Lechites (Polish: Lechici)) is a name given to certain West Slavic peoples, including the ancestors of modern Poles and the historical Pomeranians and Polabians, speakers of the Lechitic languages.
When Mieszko I (also Dagome) inherited the ducal throne from his father he probably ruled over two-thirds of the territory inhabited by eastern Lechite tribes. He united the Lechites east of the Oder (Polans, Masovians, Pomeranians, Vistulans, Silesians) into a single country: Poland. His son, Bolesław the Brave founded the bishoprics at Wrocław, Colberg, and Cracow, and an archbishopric at Gniezno. Bolesław carried out successful wars against Bohemia, Moravia, Kievan Rus and Lusatia, and forced the western Pomeranians to pay Poland a tribute. Shortly before his death Boleslaw became the first King of Poland 1025.
The West Slavs included the ancestors of the peoples know later Poles, Pomeranians, Czechs, Slovaks and Polabians. The northern so-called Lechitic group includes, along with Polish, the dead Polabian and Pomeranian languages. The languages of the southern part of the Polabian area, preserved as relics today in Upper and Lower Lusatia, occupy a place between the Lechitic and Czech-Slovak groups.
The name "Lech"
The name Lech or Leszek, Lestko, Leszko, Lestek, and Lechosław is a very popular name in Poland. Lech was a popular male name among members of Piast dynasty like Lestko, Leszek I the White, Leszek II the Black, Leszek, Duke of Masovia, Leszek of Racibórz. The oldest part of Gniezno located in the center of Great Poland is known as "Wzgórze Lecha" (eng. "Lech`s Hill"), also known as "Góra Królewska" (ang."Royal Hill").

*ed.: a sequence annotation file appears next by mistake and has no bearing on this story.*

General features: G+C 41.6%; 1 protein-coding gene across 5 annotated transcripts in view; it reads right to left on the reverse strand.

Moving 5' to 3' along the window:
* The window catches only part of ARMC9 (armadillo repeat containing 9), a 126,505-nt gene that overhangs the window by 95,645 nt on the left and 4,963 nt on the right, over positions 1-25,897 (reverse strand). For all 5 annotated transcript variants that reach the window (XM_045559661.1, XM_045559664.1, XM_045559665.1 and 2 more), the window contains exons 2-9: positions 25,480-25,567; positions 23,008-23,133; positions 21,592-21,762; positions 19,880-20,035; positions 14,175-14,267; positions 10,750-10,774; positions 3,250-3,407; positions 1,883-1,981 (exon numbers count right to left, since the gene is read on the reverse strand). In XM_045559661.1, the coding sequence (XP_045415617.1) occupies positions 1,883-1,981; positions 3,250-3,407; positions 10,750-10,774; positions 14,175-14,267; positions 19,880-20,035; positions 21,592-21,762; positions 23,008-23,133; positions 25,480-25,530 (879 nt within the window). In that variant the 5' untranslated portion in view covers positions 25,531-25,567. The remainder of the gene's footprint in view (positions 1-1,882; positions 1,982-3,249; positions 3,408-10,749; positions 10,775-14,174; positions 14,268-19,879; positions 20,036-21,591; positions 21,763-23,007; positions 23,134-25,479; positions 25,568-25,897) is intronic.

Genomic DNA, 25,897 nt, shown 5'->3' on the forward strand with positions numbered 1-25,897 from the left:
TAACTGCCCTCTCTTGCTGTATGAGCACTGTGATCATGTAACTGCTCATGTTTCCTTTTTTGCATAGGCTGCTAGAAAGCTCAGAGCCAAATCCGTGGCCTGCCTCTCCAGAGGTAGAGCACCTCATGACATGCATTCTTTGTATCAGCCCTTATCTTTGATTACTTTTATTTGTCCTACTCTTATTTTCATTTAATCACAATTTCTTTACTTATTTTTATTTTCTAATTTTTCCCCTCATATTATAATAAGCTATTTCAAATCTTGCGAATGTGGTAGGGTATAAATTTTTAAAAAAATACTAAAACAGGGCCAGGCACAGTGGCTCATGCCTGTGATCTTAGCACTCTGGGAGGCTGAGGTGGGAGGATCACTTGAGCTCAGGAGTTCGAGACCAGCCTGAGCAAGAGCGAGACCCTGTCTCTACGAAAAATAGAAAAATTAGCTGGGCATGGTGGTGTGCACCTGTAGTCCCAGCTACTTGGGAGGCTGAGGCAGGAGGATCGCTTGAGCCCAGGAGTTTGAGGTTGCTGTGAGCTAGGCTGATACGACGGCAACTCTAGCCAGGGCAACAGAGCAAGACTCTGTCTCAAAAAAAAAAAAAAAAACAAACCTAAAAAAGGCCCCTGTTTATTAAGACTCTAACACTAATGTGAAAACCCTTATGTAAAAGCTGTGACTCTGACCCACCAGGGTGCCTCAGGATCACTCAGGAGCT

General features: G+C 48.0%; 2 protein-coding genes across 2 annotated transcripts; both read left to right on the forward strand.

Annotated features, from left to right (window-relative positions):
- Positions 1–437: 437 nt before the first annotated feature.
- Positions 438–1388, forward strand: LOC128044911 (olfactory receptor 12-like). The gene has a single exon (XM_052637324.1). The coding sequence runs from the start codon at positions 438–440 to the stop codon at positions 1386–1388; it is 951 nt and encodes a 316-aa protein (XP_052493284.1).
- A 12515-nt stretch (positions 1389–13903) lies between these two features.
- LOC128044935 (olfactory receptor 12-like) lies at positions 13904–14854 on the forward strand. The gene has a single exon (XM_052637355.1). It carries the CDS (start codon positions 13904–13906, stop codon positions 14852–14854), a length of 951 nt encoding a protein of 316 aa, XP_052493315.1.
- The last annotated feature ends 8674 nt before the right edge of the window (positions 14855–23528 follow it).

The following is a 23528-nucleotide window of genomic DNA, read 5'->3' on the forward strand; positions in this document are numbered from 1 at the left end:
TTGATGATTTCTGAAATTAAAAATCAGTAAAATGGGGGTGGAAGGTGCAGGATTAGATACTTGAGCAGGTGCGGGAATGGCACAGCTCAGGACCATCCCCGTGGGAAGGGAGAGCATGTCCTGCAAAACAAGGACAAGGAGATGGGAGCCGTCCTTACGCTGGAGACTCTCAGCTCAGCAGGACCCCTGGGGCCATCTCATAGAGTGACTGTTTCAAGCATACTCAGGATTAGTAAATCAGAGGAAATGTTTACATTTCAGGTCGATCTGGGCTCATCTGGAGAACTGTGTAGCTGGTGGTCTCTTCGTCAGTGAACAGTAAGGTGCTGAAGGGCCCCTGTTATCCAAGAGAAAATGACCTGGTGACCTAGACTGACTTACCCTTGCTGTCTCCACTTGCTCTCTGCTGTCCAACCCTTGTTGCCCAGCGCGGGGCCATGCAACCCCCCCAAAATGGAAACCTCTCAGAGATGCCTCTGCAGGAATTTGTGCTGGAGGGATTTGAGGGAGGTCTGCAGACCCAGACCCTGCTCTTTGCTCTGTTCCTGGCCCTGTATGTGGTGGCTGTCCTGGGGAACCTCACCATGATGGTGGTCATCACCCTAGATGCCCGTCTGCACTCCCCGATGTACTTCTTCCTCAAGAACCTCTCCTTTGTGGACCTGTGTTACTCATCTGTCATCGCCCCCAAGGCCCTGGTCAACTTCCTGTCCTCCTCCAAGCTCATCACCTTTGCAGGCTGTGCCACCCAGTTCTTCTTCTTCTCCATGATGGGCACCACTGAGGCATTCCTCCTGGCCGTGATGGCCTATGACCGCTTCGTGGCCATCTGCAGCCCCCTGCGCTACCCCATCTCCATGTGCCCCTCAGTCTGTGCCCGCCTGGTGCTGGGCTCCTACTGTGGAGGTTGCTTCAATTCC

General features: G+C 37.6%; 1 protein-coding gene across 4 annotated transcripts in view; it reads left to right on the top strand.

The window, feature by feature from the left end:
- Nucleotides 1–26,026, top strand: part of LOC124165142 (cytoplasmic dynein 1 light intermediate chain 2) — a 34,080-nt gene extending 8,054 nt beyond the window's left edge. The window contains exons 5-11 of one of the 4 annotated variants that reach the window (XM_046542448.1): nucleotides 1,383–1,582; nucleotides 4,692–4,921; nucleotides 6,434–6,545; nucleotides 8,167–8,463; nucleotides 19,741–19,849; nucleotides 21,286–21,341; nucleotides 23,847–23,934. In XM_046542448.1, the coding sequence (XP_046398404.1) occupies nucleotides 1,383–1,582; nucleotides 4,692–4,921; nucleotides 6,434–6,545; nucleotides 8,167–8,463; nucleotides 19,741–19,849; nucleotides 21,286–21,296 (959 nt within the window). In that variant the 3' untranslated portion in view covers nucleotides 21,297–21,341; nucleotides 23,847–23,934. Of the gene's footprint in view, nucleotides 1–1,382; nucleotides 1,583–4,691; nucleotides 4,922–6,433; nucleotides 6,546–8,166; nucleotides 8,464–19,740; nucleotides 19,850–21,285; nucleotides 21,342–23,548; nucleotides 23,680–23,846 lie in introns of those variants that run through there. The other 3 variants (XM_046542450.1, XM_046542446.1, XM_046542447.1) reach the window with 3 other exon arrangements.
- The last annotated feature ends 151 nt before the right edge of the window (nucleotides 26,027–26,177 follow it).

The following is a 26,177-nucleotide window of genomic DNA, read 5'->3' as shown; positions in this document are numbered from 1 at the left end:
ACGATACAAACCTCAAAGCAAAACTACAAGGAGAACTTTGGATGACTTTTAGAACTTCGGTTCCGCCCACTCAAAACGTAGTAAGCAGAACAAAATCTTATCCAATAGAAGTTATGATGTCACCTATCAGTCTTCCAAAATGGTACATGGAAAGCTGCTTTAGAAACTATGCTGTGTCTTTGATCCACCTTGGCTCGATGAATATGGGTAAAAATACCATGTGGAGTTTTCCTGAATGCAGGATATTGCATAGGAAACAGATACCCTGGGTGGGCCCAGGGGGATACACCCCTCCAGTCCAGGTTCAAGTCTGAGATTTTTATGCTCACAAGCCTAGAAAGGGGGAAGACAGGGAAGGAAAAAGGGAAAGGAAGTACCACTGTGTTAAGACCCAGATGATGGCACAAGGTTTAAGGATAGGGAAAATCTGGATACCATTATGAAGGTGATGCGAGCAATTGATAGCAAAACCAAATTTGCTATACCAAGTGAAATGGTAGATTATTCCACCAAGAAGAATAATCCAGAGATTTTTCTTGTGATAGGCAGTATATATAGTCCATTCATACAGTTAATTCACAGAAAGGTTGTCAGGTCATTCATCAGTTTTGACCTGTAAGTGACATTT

Lestko (also Lestek, Leszek) noted in the Gesta principum Polonorum completed between 1112 and 1118 by Gallus Anonymus is the second legendary duke of Poland, and son of Siemowit, born ca. 870–880. The Res gestae saxonicae sive annalium libri tres chronicle of 10th century Germany written by Widukind of Corvey noted that Mieszko I son of Siemomysł and grandchild of Lestek ruled over the tribe called the Licicaviki that lived in what is now Poland were known as "Lestkowici" - tribe of Lestek identified by some historians with Lendians (=Lechites).
Names Lechitae (Lechites), lechiticus (lechitic) and Lechia to describe of all medieval Poland was used many times by Wincenty Kadłubek in Chronica seu originale regum et principum Poloniae (Chronicles of the Kings and Princes of Poland) wrote between 1190 and 1208. Chronicle of Greater Poland 1273 described Casimir I the Restorer as "king of Poles means Lechites". Both Poles and Lechites was used in medieval Poland as adequate terms. "Laesir is the Old Norse term for the Ljachar, a people near the Vistula in Poland". Different forms of the name Lechia to describe Polish state is still present in several European languages and some languages of Central Asia and the Middle East: "Lenkija" in the Lithuanian language, "Lengyelország" in the Hungarian language, "Lehia" in the Romanian language, "Lahestân/لهستان" in Persian (and via borrowing from Persian: "Lehastan" in the Armenian language, and "Lehistan" in the Ottoman Turkish language).